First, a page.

Has Marshall Mcluhan’s Media Theory Influenced the Formation of the Catholic Church’s Approach to Public Communication?
The article analyses the question of whether the media conception of one of the most prominent media theorists, Marshall McLuhan, has influenced the formation of the Catholic Church’s concept of communication tools. The conclusion of the study is negative: the position of the Church has developed independently from the theoretical discoveries of the Canadian professor.
At the time when one of the most outstanding media theoreticians, Canadian Marshall McLuhan, reached the peak of his popularity, the question of social communication tools became a relevant topic discussed in the documents of the Catholic Church. In 1964, Vatican Council II promulgated the Decree Inter Mirifica on the means of social communications; later on the pastoral instruction for the application of the Decree Communio et progressio was issued in 1971. Pope John XXIII invited McLuhan to cooperate and appointed him to the Pontifical Commission for Cinema, Radio and Television – to help to prepare the documents for the Vatican Council II. Afterwards, in 1973, Pope Paul VI designated him to the Pontifical Commission for Social Communications – to aid in accomplishment of the resolutions of the Vatican Council II documents. The article analyses the question of whether the Canadian professor might have influenced the development of the Catholic Church’s conception of communication.
Firstly, the article shortly presents McLuhan’s media theory and its origins. Then, the article investigates the Catholic Church’s approach to the means of social communications and its development with greater attention paid to Pontifical Encyclical Miranda prorsus by Pope Pius XII, Decree Inter Mirifica and pastoral instruction Communio et progression. The third part of the article is dedicated to the comparative analysis of McLuhan’s media theory principles and pastoral instruction Communio et progression, which is considered to be the most comprehensive exposition of the Church’s approach to social communication. It is complemented by the analyses of historical facts and circumstances.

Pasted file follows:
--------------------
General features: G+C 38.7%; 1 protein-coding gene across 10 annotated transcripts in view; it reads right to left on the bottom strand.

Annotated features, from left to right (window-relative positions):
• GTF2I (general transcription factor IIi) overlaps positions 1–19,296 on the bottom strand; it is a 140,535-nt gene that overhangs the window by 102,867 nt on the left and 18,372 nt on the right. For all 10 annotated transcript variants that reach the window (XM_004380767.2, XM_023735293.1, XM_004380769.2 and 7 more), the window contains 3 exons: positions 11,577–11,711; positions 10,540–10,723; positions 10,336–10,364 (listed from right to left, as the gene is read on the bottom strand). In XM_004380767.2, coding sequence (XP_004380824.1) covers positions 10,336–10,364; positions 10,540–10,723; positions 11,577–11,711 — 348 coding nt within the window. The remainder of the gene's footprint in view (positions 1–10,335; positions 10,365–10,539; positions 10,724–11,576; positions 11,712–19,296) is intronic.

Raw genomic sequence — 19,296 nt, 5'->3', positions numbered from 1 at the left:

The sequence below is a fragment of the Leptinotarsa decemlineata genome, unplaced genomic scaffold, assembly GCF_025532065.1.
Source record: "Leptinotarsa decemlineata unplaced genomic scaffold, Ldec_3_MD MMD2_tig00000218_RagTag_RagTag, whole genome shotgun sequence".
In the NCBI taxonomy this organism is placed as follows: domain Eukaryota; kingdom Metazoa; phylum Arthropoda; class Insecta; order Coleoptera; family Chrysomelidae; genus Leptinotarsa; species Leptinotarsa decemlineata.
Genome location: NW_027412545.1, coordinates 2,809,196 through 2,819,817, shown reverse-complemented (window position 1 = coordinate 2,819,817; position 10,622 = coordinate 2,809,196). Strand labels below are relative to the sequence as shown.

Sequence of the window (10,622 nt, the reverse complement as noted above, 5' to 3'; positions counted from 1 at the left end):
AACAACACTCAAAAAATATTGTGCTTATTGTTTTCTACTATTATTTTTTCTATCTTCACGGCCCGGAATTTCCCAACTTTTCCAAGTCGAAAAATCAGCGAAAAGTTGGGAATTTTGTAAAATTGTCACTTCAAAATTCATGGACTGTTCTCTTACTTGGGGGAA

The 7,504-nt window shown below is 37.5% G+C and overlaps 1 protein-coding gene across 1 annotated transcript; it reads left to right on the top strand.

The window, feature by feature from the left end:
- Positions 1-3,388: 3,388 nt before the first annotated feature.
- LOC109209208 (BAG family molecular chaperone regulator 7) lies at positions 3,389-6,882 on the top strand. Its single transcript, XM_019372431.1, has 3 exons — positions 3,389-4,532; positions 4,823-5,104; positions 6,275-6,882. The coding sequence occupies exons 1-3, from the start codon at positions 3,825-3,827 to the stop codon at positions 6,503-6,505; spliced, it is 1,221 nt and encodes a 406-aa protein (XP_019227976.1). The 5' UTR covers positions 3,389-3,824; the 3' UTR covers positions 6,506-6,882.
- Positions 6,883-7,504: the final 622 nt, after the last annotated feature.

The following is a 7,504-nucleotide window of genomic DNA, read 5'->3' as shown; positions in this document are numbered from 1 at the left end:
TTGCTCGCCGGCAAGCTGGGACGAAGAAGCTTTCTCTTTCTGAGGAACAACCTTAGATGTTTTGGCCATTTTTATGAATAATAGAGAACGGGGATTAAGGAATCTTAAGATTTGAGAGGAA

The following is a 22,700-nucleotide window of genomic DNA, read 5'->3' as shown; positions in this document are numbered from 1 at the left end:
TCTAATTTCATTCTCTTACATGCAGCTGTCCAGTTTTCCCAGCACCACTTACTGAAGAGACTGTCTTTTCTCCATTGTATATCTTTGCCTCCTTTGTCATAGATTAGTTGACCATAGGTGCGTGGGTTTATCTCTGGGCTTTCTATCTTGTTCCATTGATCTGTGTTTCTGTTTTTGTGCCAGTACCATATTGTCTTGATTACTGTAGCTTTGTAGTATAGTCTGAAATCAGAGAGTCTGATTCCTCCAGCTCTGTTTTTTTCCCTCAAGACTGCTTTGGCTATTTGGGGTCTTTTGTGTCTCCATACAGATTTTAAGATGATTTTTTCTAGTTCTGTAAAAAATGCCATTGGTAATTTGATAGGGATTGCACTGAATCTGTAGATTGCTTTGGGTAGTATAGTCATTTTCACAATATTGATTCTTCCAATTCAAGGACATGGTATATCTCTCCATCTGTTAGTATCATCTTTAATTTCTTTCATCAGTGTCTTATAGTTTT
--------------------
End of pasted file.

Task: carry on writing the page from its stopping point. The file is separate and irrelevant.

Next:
The article concludes that McLuhan’s media theory did not affect the Catholic Church’s conception of communications means. This conclusion is based on two arguments.
Firstly, positions of McLuhan and the Catholic Church essentially differ regarding the nature of media. The documents of the Church up to inclusive Communio et progression do not reflect neither the idea of human extensions nor media actuality treated as medium – new living environment which is being created by media hybrid alliances. They are not being understood as autonomous reality that operates independently from human will. Technologies in Church’s documents refer to two sources. They are the product of human activity but human being acts here as the secondary cause. In essence, technologies present the “extension” of the twofold Divine activity. Firstly, they are the continuation of God’s creation. When human being creates them, he participates in the work of Divine creation and functions as a successor of His creative action – he perfects creation and develops himself. Secondly, by creating and using means of social communications, human being partakes in the communion of the Divine Persons, which is self-giving in love.
Thus, both positions derive the conception of communication media from different sources. McLuhan emphasizes artefacts and their power to transform human mind and social structure that originates from media’s nature as a human extension. Meanwhile the Church’s documents highlight the aspect of the process – creation and communication, which is “projected” to the “planes” of Divine creation or Divine communication. Therefore, we will consider McLuhan as a representative of the anthropocentric viewpoint and the Catholic Church as a one of the theocentric approach to the communication media. According to the Church’s documents, human being preserves his subsistence while creating and using the means of social communications, he is a participant of the Divine creation and Divine communication, continuer of the one and another. Wherefore technologies are considered and called the gifts of God. Secondly, fundamental difference between these positions is related to the so-called technologicaldeterminism. McLuhan is concerned about the media itself, its transformative power, not its content. The Church’s documents do not reflect the media as a message and concentrate on its content. The srticle examines the controversy with officials of Vatican, professor’s critics directed to it and his own interpretation about the true causes of the failed cooperation.